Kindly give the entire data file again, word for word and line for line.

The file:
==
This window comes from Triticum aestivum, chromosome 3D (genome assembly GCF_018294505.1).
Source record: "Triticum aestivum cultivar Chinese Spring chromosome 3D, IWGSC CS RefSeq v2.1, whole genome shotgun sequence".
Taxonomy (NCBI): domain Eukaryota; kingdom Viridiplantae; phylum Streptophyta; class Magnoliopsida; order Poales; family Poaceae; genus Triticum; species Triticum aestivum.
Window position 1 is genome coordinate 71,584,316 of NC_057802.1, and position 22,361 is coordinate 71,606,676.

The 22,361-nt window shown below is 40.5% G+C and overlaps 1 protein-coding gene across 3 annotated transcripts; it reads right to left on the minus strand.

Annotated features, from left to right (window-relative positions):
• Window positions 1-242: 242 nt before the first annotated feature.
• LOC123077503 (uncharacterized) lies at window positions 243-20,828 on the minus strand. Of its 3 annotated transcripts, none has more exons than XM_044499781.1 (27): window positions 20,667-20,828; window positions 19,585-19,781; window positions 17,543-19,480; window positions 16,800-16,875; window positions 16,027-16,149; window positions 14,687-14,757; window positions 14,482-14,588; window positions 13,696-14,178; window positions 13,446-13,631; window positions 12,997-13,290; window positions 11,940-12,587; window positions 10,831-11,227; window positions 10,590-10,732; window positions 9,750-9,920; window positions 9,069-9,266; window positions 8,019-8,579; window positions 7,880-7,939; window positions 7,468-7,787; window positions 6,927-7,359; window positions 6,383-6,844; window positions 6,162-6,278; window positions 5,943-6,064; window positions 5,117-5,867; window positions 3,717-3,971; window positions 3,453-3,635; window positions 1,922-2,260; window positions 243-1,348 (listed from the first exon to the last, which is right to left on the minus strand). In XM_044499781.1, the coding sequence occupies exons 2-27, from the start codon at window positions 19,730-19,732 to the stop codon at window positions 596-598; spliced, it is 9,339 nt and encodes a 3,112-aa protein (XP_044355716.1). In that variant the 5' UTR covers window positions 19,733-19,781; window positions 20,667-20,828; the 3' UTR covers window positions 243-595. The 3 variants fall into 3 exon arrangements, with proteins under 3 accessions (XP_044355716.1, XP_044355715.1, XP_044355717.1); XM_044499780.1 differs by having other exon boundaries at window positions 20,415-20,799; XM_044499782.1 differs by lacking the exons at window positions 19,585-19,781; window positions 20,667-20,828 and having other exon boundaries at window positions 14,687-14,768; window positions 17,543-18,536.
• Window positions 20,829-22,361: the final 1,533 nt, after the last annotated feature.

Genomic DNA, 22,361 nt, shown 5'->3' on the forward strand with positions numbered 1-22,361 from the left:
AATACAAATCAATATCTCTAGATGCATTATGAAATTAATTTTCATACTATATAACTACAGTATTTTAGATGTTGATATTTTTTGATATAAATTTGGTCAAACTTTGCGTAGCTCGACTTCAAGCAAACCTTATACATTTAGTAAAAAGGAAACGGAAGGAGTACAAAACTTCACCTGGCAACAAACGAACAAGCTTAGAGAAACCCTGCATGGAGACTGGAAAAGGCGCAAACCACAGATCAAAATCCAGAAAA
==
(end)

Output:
This window comes from Triticum aestivum, chromosome 3D (genome assembly GCF_018294505.1).
Source record: "Triticum aestivum cultivar Chinese Spring chromosome 3D, IWGSC CS RefSeq v2.1, whole genome shotgun sequence".
Taxonomy (NCBI): domain Eukaryota; kingdom Viridiplantae; phylum Streptophyta; class Magnoliopsida; order Poales; family Poaceae; genus Triticum; species Triticum aestivum.
Window position 1 is genome coordinate 71,584,316 of NC_057802.1, and position 22,361 is coordinate 71,606,676.

The 22,361-nt window shown below is 40.5% G+C and overlaps 1 protein-coding gene across 3 annotated transcripts; it reads right to left on the minus strand.

Annotated features, from left to right (window-relative positions):
• Window positions 1-242: 242 nt before the first annotated feature.
• LOC123077503 (uncharacterized) lies at window positions 243-20,828 on the minus strand. Of its 3 annotated transcripts, none has more exons than XM_044499781.1 (27): window positions 20,667-20,828; window positions 19,585-19,781; window positions 17,543-19,480; window positions 16,800-16,875; window positions 16,027-16,149; window positions 14,687-14,757; window positions 14,482-14,588; window positions 13,696-14,178; window positions 13,446-13,631; window positions 12,997-13,290; window positions 11,940-12,587; window positions 10,831-11,227; window positions 10,590-10,732; window positions 9,750-9,920; window positions 9,069-9,266; window positions 8,019-8,579; window positions 7,880-7,939; window positions 7,468-7,787; window positions 6,927-7,359; window positions 6,383-6,844; window positions 6,162-6,278; window positions 5,943-6,064; window positions 5,117-5,867; window positions 3,717-3,971; window positions 3,453-3,635; window positions 1,922-2,260; window positions 243-1,348 (listed from the first exon to the last, which is right to left on the minus strand). In XM_044499781.1, the coding sequence occupies exons 2-27, from the start codon at window positions 19,730-19,732 to the stop codon at window positions 596-598; spliced, it is 9,339 nt and encodes a 3,112-aa protein (XP_044355716.1). In that variant the 5' UTR covers window positions 19,733-19,781; window positions 20,667-20,828; the 3' UTR covers window positions 243-595. The 3 variants fall into 3 exon arrangements, with proteins under 3 accessions (XP_044355716.1, XP_044355715.1, XP_044355717.1); XM_044499780.1 differs by having other exon boundaries at window positions 20,415-20,799; XM_044499782.1 differs by lacking the exons at window positions 19,585-19,781; window positions 20,667-20,828 and having other exon boundaries at window positions 14,687-14,768; window positions 17,543-18,536.
• Window positions 20,829-22,361: the final 1,533 nt, after the last annotated feature.

Genomic DNA, 22,361 nt, shown 5'->3' on the forward strand with positions numbered 1-22,361 from the left:
AATACAAATCAATATCTCTAGATGCATTATGAAATTAATTTTCATACTATATAACTACAGTATTTTAGATGTTGATATTTTTTGATATAAATTTGGTCAAACTTTGCGTAGCTCGACTTCAAGCAAACCTTATACATTTAGTAAAAAGGAAACGGAAGGAGTACAAAACTTCACCTGGCAACAAACGAACAAGCTTAGAGAAACCCTGCATGGAGACTGGAAAAGGCGCAAACCACAGATCAAAATCCAGAAAA